Saturday, March 28, 2015

Witch Hunters, Warhammer and Otherwise

It's not pretty, but I'm afraid we have to talk about it.
Witch Hunters.
Now I'm not talking about real life witch hunting.  I'm talking about fantasy game witch hunting.
So calm down.

I can't say what fantasy game first included a Witch Hunter character or class, but I can say where I first encountered it.  It was Warhammer Fantasy Roleplay 1st edition which had an advanced career option called Witch Hunter.

In the world of Warhammer these fellows don't hunt witches, per se, but rather root out Chaos, which often means vile spellcasters.  In their extremes this would apply to all magic users, even the good ones, but then that is up to the individual writer or player.
Let's have a close up, shall we?
When I first saw that image I was instantly drawn to it.  It looked familiar to me somehow.
Looks damned familiar...
Ah yes, that was it.  It reminded me of Solomon Kane, a character I had become familiar with thanks to Marvel Comics, in his own limited series and in issues of the Conan magazine.  I liked the swashbuckling Kane far more than the naked barbarian and something about the hat really stuck with me.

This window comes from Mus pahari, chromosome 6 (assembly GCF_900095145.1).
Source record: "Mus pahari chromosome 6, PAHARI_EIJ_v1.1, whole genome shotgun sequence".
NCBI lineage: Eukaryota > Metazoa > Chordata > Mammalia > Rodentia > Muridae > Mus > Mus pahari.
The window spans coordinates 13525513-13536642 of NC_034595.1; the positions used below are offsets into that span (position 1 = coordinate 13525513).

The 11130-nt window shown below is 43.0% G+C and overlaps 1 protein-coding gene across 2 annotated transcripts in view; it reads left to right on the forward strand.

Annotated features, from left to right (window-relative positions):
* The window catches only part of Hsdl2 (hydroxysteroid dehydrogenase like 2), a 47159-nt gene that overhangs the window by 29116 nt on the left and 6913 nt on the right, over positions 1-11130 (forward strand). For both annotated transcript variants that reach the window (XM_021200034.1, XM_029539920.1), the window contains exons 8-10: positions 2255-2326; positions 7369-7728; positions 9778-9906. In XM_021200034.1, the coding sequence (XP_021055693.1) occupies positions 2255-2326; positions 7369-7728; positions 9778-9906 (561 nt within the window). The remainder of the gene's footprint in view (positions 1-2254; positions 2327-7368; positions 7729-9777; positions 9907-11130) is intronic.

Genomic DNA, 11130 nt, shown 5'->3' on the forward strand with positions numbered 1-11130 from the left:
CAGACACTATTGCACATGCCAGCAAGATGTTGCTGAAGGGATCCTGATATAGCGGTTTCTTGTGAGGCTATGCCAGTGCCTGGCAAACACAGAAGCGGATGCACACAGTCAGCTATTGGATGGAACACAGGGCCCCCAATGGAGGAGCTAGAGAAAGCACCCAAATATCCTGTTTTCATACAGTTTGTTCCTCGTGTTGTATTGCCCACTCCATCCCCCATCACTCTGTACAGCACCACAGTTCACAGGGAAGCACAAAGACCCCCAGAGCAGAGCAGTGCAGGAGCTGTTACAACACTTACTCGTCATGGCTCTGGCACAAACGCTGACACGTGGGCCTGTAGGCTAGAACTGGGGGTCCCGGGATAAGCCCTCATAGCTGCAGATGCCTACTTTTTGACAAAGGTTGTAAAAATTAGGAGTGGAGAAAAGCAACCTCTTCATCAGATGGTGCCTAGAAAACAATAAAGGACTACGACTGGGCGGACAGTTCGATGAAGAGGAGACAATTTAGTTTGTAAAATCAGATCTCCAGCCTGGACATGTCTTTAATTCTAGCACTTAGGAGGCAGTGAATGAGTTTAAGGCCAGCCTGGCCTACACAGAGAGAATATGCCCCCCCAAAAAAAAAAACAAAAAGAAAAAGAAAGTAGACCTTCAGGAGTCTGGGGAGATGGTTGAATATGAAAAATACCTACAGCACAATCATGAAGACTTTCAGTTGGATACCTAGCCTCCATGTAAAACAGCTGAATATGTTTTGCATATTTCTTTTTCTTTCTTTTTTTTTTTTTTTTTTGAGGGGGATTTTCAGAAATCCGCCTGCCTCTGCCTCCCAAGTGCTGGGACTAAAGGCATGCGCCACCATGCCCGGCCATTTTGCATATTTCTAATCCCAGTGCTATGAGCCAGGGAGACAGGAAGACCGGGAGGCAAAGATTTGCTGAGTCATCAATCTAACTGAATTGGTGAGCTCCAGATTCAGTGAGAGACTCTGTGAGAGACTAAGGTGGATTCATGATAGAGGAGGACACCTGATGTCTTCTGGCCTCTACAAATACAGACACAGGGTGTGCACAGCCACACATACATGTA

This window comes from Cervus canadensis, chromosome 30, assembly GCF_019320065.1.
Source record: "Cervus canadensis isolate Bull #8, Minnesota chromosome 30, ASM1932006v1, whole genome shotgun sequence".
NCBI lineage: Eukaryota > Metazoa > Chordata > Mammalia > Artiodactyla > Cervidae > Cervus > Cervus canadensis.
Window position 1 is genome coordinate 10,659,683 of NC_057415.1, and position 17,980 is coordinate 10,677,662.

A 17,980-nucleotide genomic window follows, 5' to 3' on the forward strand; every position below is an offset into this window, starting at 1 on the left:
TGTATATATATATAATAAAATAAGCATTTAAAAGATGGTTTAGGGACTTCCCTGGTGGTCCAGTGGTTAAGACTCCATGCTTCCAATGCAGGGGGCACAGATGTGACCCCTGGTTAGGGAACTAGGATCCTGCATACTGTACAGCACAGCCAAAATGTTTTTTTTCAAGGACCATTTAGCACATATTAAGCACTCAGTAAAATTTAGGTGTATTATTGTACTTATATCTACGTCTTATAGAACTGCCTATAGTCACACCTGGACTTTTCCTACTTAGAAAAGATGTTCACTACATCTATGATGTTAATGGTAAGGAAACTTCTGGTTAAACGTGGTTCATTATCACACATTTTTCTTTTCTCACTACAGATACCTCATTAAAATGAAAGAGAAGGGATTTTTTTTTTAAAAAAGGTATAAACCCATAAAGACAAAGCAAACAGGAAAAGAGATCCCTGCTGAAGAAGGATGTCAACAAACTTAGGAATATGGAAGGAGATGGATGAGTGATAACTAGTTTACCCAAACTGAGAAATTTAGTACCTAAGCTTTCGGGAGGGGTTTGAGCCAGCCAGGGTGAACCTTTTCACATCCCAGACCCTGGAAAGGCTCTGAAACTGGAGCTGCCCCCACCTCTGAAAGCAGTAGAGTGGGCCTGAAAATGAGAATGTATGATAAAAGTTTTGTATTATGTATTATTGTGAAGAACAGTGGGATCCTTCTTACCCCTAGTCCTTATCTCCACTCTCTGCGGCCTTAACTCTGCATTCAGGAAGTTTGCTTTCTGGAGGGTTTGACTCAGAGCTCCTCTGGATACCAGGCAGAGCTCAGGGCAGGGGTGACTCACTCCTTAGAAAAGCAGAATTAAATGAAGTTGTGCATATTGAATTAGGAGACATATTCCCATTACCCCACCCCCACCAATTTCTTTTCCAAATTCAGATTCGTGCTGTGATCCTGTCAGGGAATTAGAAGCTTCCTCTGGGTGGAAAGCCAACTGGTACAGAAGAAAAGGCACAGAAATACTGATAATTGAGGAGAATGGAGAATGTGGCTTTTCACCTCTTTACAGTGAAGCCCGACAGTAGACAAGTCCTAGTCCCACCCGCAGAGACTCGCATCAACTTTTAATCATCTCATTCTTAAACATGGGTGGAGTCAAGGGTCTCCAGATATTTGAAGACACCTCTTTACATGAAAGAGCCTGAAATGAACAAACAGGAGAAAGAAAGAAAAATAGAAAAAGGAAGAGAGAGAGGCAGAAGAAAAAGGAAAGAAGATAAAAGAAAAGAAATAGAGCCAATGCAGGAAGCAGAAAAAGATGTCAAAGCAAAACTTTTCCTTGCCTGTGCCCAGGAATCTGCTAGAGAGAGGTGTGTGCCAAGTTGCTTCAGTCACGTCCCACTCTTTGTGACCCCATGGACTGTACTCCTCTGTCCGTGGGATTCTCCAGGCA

Solomon Kane was not a witch hunter himself, but his never-ending battles against the forces of evil, in a setting that historically frowned upon magic as a form of evil, created a template for this type of hero.  It comes as no surprise that his iconic look would be applied to the witch hunter as well.
This guy cares little for the total lack of Puritanism in the Old World of Warhammer and resents your implications.
Thus it was when I saw the Witch Hunter expansion miniature box at a local game store I purchased it, despite not owning the base game Warhammer Quest (I would purchase that as well shortly afterwards).  I painted it up to look more like Kane with black and white, vice the buff coat shown and started using it in games with my mates on base.
He's got a pistol, he's got a sabre, he has magic amulets, he can use faith to alter the outcome of a battle and he can learn dirty tricks to kick evil right in the unholy balls.
It was a glorious character indeed, capable of fighting any evil, but committed to destroying evil casters, undead and Chaos wherever it might hide.  Which was conveniently in dungeons.  I once took out the big bad of the box set, the Minotaur, by my damn self.  Which is something I could never manage on my Bretonian Knight (which is bullshit, by the way) and managed to piss off my buddies since I got all the gold for the kill.  Ah, good times.